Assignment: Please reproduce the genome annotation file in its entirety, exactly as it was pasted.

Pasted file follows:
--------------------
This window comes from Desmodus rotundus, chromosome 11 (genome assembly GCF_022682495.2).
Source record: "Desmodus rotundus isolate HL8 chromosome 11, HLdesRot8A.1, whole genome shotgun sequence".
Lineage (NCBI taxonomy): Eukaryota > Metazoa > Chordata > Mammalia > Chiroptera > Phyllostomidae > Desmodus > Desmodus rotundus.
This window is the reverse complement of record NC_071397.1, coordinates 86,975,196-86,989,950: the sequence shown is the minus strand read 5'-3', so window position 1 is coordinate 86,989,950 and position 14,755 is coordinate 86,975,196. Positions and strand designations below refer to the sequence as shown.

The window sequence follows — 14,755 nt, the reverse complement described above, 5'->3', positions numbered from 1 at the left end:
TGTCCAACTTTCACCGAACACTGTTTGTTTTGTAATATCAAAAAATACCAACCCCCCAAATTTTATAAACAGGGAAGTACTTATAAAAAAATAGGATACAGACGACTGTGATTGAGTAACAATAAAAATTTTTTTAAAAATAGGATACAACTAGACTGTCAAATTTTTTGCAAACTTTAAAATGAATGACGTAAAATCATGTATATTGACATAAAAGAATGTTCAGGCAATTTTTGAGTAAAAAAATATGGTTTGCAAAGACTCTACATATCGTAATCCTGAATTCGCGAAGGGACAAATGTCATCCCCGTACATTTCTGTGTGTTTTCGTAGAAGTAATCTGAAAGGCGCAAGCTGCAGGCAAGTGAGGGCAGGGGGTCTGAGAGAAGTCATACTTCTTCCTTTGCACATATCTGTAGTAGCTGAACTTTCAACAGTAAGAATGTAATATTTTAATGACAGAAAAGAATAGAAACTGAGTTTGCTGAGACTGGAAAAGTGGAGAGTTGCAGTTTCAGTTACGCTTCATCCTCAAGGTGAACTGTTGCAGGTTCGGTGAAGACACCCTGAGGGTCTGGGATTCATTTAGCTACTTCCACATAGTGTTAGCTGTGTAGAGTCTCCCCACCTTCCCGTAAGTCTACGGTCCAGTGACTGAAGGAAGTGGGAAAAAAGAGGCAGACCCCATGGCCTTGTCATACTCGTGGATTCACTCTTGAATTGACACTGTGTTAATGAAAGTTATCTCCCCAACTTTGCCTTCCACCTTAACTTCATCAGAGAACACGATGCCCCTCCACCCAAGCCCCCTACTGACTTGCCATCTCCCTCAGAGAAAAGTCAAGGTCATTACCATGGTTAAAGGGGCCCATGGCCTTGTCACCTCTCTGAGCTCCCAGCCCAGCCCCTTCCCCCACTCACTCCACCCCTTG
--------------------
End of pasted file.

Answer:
This window comes from Desmodus rotundus, chromosome 11 (genome assembly GCF_022682495.2).
Source record: "Desmodus rotundus isolate HL8 chromosome 11, HLdesRot8A.1, whole genome shotgun sequence".
Lineage (NCBI taxonomy): Eukaryota > Metazoa > Chordata > Mammalia > Chiroptera > Phyllostomidae > Desmodus > Desmodus rotundus.
This window is the reverse complement of record NC_071397.1, coordinates 86,975,196-86,989,950: the sequence shown is the minus strand read 5'-3', so window position 1 is coordinate 86,989,950 and position 14,755 is coordinate 86,975,196. Positions and strand designations below refer to the sequence as shown.

The window sequence follows — 14,755 nt, the reverse complement described above, 5'->3', positions numbered from 1 at the left end:
TGTCCAACTTTCACCGAACACTGTTTGTTTTGTAATATCAAAAAATACCAACCCCCCAAATTTTATAAACAGGGAAGTACTTATAAAAAAATAGGATACAGACGACTGTGATTGAGTAACAATAAAAATTTTTTTAAAAATAGGATACAACTAGACTGTCAAATTTTTTGCAAACTTTAAAATGAATGACGTAAAATCATGTATATTGACATAAAAGAATGTTCAGGCAATTTTTGAGTAAAAAAATATGGTTTGCAAAGACTCTACATATCGTAATCCTGAATTCGCGAAGGGACAAATGTCATCCCCGTACATTTCTGTGTGTTTTCGTAGAAGTAATCTGAAAGGCGCAAGCTGCAGGCAAGTGAGGGCAGGGGGTCTGAGAGAAGTCATACTTCTTCCTTTGCACATATCTGTAGTAGCTGAACTTTCAACAGTAAGAATGTAATATTTTAATGACAGAAAAGAATAGAAACTGAGTTTGCTGAGACTGGAAAAGTGGAGAGTTGCAGTTTCAGTTACGCTTCATCCTCAAGGTGAACTGTTGCAGGTTCGGTGAAGACACCCTGAGGGTCTGGGATTCATTTAGCTACTTCCACATAGTGTTAGCTGTGTAGAGTCTCCCCACCTTCCCGTAAGTCTACGGTCCAGTGACTGAAGGAAGTGGGAAAAAAGAGGCAGACCCCATGGCCTTGTCATACTCGTGGATTCACTCTTGAATTGACACTGTGTTAATGAAAGTTATCTCCCCAACTTTGCCTTCCACCTTAACTTCATCAGAGAACACGATGCCCCTCCACCCAAGCCCCCTACTGACTTGCCATCTCCCTCAGAGAAAAGTCAAGGTCATTACCATGGTTAAAGGGGCCCATGGCCTTGTCACCTCTCTGAGCTCCCAGCCCAGCCCCTTCCCCCACTCACTCCACCCCTTG